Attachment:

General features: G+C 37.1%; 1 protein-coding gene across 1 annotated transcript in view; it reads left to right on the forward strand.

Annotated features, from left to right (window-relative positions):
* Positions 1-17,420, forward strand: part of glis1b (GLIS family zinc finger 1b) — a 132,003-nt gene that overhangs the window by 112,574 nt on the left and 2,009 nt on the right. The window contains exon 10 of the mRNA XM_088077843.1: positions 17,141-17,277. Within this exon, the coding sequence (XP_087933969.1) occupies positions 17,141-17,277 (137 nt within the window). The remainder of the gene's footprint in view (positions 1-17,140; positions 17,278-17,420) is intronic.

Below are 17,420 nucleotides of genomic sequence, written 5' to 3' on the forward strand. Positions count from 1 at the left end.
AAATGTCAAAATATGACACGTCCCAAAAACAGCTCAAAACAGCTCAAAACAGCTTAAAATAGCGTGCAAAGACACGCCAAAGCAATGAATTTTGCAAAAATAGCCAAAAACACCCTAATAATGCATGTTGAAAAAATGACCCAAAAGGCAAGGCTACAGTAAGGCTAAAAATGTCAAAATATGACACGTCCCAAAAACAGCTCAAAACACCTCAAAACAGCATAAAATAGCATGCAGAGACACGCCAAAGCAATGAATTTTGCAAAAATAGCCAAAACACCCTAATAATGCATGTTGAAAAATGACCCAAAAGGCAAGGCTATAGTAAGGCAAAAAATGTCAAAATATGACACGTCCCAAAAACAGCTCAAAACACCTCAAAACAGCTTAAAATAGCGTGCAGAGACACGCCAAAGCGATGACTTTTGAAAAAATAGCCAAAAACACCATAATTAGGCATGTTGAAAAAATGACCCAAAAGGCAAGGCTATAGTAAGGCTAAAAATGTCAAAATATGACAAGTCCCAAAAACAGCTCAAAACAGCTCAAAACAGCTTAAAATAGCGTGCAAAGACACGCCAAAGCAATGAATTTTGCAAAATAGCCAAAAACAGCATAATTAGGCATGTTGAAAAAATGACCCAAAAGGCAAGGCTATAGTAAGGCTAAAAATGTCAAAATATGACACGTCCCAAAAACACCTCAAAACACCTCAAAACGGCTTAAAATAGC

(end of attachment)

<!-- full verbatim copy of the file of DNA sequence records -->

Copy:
General features: G+C 37.1%; 1 protein-coding gene across 1 annotated transcript in view; it reads left to right on the forward strand.

Annotated features, from left to right (window-relative positions):
* Positions 1-17,420, forward strand: part of glis1b (GLIS family zinc finger 1b) — a 132,003-nt gene that overhangs the window by 112,574 nt on the left and 2,009 nt on the right. The window contains exon 10 of the mRNA XM_088077843.1: positions 17,141-17,277. Within this exon, the coding sequence (XP_087933969.1) occupies positions 17,141-17,277 (137 nt within the window). The remainder of the gene's footprint in view (positions 1-17,140; positions 17,278-17,420) is intronic.

Below are 17,420 nucleotides of genomic sequence, written 5' to 3' on the forward strand. Positions count from 1 at the left end.
AAATGTCAAAATATGACACGTCCCAAAAACAGCTCAAAACAGCTCAAAACAGCTTAAAATAGCGTGCAAAGACACGCCAAAGCAATGAATTTTGCAAAAATAGCCAAAAACACCCTAATAATGCATGTTGAAAAAATGACCCAAAAGGCAAGGCTACAGTAAGGCTAAAAATGTCAAAATATGACACGTCCCAAAAACAGCTCAAAACACCTCAAAACAGCATAAAATAGCATGCAGAGACACGCCAAAGCAATGAATTTTGCAAAAATAGCCAAAACACCCTAATAATGCATGTTGAAAAATGACCCAAAAGGCAAGGCTATAGTAAGGCAAAAAATGTCAAAATATGACACGTCCCAAAAACAGCTCAAAACACCTCAAAACAGCTTAAAATAGCGTGCAGAGACACGCCAAAGCGATGACTTTTGAAAAAATAGCCAAAAACACCATAATTAGGCATGTTGAAAAAATGACCCAAAAGGCAAGGCTATAGTAAGGCTAAAAATGTCAAAATATGACAAGTCCCAAAAACAGCTCAAAACAGCTCAAAACAGCTTAAAATAGCGTGCAAAGACACGCCAAAGCAATGAATTTTGCAAAATAGCCAAAAACAGCATAATTAGGCATGTTGAAAAAATGACCCAAAAGGCAAGGCTATAGTAAGGCTAAAAATGTCAAAATATGACACGTCCCAAAAACACCTCAAAACACCTCAAAACGGCTTAAAATAGC